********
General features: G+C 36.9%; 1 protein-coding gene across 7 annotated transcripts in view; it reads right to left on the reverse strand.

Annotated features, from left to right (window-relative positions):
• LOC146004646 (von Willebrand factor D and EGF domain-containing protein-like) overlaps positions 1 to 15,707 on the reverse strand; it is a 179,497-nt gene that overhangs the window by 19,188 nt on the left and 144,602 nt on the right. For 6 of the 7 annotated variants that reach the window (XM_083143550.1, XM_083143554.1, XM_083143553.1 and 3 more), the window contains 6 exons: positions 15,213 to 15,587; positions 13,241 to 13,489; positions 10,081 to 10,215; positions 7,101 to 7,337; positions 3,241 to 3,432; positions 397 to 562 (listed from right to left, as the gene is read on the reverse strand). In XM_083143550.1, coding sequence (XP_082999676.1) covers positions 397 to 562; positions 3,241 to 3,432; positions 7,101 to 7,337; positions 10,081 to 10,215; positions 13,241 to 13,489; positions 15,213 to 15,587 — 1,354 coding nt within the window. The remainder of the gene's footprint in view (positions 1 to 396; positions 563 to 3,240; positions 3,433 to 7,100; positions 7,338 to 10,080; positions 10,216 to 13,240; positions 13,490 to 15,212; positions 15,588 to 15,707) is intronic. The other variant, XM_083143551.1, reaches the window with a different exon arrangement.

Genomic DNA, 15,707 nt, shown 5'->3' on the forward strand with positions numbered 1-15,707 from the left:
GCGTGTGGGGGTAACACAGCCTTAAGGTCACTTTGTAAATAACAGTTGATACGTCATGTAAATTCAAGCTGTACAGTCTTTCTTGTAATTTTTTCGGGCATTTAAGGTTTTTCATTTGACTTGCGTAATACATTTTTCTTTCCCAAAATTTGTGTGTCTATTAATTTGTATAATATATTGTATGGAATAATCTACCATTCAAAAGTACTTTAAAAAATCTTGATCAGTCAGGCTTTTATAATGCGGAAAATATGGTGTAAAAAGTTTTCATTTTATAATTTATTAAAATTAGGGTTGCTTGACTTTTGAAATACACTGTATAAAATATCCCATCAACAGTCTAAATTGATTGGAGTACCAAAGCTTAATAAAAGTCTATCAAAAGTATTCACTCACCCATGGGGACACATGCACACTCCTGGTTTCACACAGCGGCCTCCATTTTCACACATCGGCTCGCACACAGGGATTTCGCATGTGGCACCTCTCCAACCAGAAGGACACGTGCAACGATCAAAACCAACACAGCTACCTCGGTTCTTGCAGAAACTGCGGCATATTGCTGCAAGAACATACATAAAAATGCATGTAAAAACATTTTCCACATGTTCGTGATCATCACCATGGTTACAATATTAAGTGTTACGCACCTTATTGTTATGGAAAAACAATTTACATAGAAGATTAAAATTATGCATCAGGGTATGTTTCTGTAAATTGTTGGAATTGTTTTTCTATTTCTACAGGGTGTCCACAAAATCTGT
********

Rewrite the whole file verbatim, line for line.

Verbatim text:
General features: G+C 36.9%; 1 protein-coding gene across 7 annotated transcripts in view; it reads right to left on the reverse strand.

Annotated features, from left to right (window-relative positions):
• LOC146004646 (von Willebrand factor D and EGF domain-containing protein-like) overlaps positions 1 to 15,707 on the reverse strand; it is a 179,497-nt gene that overhangs the window by 19,188 nt on the left and 144,602 nt on the right. For 6 of the 7 annotated variants that reach the window (XM_083143550.1, XM_083143554.1, XM_083143553.1 and 3 more), the window contains 6 exons: positions 15,213 to 15,587; positions 13,241 to 13,489; positions 10,081 to 10,215; positions 7,101 to 7,337; positions 3,241 to 3,432; positions 397 to 562 (listed from right to left, as the gene is read on the reverse strand). In XM_083143550.1, coding sequence (XP_082999676.1) covers positions 397 to 562; positions 3,241 to 3,432; positions 7,101 to 7,337; positions 10,081 to 10,215; positions 13,241 to 13,489; positions 15,213 to 15,587 — 1,354 coding nt within the window. The remainder of the gene's footprint in view (positions 1 to 396; positions 563 to 3,240; positions 3,433 to 7,100; positions 7,338 to 10,080; positions 10,216 to 13,240; positions 13,490 to 15,212; positions 15,588 to 15,707) is intronic. The other variant, XM_083143551.1, reaches the window with a different exon arrangement.

Genomic DNA, 15,707 nt, shown 5'->3' on the forward strand with positions numbered 1-15,707 from the left:
GCGTGTGGGGGTAACACAGCCTTAAGGTCACTTTGTAAATAACAGTTGATACGTCATGTAAATTCAAGCTGTACAGTCTTTCTTGTAATTTTTTCGGGCATTTAAGGTTTTTCATTTGACTTGCGTAATACATTTTTCTTTCCCAAAATTTGTGTGTCTATTAATTTGTATAATATATTGTATGGAATAATCTACCATTCAAAAGTACTTTAAAAAATCTTGATCAGTCAGGCTTTTATAATGCGGAAAATATGGTGTAAAAAGTTTTCATTTTATAATTTATTAAAATTAGGGTTGCTTGACTTTTGAAATACACTGTATAAAATATCCCATCAACAGTCTAAATTGATTGGAGTACCAAAGCTTAATAAAAGTCTATCAAAAGTATTCACTCACCCATGGGGACACATGCACACTCCTGGTTTCACACAGCGGCCTCCATTTTCACACATCGGCTCGCACACAGGGATTTCGCATGTGGCACCTCTCCAACCAGAAGGACACGTGCAACGATCAAAACCAACACAGCTACCTCGGTTCTTGCAGAAACTGCGGCATATTGCTGCAAGAACATACATAAAAATGCATGTAAAAACATTTTCCACATGTTCGTGATCATCACCATGGTTACAATATTAAGTGTTACGCACCTTATTGTTATGGAAAAACAATTTACATAGAAGATTAAAATTATGCATCAGGGTATGTTTCTGTAAATTGTTGGAATTGTTTTTCTATTTCTACAGGGTGTCCACAAAATCTGT